If you like Lem, this is one of his best. It's not really science fiction, it's the discharge of neurons in a fireworks display.
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Format: Paperback
"The Star Diaries" cannot be easily classified, probably because of its varied content. In any case, this isn't science fiction. This is philosophical satire, although it isn't clear what precisely it satirizes. The theme isn't consistent. The book is intended as a recollection of a spacefarer's unbelievable journeys, with each story being a separate adventure. Each is numbered, but the enumeration contains gaps, and, in any case, the numerical order isn't the chronological (the chronological order is 22, 23, 25, 11, 12, 13, 14, 7, 8, 28, 20, 21).
If one does read the stories in the chronological order, a certain evolution becomes clear: the earlier stories are light-hearted social satire with Ijon Tichy as the book's extremely close-minded but nevertheless courteous and polite hero romping about on alien planets ("Due to the retardation of the passage of time, my sneeze lasted five days and five nights, and when Tarantoga again opened the little door, he found me nearly unconscious with exhaustion", 12th Journey); but with each new journey the reader is bound to notice that the backgrounds begin to become more and more Earthlike, the cheerful pseudo-sci-fi camouflage is dropped, and Ijon himself becomes a convention designed to deliver the plot's message. Some of these later journeys begin to drag quite impressively (20 bored me to tears - especially when I realized that it's a direct copy of a shorter story in the "Further Reminiscences"), but from time to time deliver an incredibly potent message (13 and 21 being the most prominent examples - both dealing with personal freedoms).
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Format: Mass Market Paperback
If you want to start reading books by Stanislaw Lem, I recommend starting with this one. Ijon Tichy will become your hero and companion.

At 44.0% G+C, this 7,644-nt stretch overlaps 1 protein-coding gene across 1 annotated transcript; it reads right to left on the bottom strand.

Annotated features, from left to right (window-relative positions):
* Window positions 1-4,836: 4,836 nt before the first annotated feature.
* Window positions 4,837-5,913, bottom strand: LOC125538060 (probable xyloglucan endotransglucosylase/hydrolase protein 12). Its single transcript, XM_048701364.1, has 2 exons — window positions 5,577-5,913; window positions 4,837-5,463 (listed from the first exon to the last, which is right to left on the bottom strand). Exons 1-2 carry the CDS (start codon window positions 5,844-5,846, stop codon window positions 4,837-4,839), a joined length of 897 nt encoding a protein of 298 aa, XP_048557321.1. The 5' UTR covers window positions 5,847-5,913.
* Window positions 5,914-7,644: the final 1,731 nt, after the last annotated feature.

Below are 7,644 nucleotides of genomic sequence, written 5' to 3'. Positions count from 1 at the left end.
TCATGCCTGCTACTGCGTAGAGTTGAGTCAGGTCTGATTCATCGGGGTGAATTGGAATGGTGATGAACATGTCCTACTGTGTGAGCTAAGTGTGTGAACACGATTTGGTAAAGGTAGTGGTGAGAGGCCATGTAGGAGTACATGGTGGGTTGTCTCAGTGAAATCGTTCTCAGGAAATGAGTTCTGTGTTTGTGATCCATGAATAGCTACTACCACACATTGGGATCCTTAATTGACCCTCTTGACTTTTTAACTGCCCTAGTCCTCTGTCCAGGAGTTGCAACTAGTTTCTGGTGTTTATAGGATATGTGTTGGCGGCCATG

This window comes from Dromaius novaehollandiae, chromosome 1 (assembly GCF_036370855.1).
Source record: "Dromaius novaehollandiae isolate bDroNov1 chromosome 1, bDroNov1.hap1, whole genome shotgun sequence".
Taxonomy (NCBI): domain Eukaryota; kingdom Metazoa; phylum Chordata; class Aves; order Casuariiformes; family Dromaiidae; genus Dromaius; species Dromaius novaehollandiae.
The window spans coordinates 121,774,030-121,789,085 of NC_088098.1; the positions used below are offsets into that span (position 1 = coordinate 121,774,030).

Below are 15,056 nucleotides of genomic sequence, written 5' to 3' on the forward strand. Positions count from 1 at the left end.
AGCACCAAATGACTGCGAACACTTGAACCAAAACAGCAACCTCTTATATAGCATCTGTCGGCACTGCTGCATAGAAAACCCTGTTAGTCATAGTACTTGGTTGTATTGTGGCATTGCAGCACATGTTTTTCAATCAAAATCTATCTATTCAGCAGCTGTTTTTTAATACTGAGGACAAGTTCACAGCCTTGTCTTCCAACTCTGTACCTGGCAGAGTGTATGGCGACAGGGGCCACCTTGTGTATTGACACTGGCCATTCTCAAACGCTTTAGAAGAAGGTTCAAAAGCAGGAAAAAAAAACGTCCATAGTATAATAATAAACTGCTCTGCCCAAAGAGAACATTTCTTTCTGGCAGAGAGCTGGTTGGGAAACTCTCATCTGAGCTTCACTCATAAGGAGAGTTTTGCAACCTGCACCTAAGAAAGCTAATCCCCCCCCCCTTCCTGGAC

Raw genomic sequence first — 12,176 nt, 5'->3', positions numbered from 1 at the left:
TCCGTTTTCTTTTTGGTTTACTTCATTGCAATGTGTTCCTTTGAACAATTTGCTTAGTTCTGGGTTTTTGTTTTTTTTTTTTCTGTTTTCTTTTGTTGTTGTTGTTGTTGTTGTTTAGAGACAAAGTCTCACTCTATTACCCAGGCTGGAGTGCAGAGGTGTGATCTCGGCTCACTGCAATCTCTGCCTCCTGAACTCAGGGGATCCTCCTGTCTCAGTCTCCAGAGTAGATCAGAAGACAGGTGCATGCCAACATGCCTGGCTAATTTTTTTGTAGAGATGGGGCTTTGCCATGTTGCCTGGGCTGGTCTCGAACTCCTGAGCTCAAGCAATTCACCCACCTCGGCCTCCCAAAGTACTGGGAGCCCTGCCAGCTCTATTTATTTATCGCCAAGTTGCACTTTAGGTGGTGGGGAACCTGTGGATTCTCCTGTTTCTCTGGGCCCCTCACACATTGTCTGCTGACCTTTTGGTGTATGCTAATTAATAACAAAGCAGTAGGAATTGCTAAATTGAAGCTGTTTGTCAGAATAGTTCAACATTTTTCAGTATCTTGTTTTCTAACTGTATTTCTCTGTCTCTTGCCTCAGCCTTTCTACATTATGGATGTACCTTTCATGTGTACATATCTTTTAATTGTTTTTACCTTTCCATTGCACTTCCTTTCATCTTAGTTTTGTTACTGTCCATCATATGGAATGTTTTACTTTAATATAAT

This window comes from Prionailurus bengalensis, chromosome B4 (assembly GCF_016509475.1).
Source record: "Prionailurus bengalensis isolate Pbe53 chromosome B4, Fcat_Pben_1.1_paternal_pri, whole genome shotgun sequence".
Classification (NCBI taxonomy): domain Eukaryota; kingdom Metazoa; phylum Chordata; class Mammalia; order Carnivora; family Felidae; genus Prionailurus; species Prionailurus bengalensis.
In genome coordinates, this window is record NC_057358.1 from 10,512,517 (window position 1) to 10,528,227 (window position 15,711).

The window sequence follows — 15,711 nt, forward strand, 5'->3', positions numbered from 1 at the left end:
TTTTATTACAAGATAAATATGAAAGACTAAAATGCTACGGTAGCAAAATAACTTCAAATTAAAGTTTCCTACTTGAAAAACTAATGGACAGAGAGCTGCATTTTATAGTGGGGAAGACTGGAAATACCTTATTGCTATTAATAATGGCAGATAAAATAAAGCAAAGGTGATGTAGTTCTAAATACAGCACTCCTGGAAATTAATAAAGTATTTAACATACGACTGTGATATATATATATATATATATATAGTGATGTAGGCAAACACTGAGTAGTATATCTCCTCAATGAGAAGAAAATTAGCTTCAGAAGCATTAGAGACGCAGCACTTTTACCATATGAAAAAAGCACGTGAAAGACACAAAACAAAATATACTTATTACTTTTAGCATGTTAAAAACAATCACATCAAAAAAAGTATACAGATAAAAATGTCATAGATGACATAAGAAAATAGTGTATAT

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If Borges had written "The Hitchhiker's Guide to the Galaxy," it might have resembled "The Star Diaries." Not really a novel, this hit-and-miss collection (mostly hits) features randomly ordered and thematically unlinked space journeys by Ijon Tichy, who also stars in the far more accessible "Futorological Congress."

Even though it's not a long book, "The Star Diaries" is best enjoyed in small doses. Some of the more lighthearted tales resemble the best Monty Python skits (and are just as hysterical). In the Seventh Voyage, for example, Tichy gets caught in time loops which causes multiple versions of himself to encounter one another. "That Friday me by now was the Saturday me and perhaps was suddenly knocking about somewhere in the vicinity of Sunday, while this Friday me inside the spacesuit had only recently been the Thursday me, into which same Thursday me I myself had been transformed at midnight." By the end of the chapter, the spaceship is so crowded with Ijon Tichys that they can barely move around.

Other stories tend more towards historical parody or philosophical commentary. The allusions run so fast and thick that these (particularly the Twentieth and Twenty-First Voyages) pay rereading, and even then I found myself puzzling over some of the references. The themes and plots of these tales most resemble Borges's cabalistic fables (it would be interesting to know if Borges was an influence) and, although they are absorbing in their own right, I don't think Lem's stories are as rewarding as Borges's fiction--but then again, Borges doesn?t demand as much of his reader.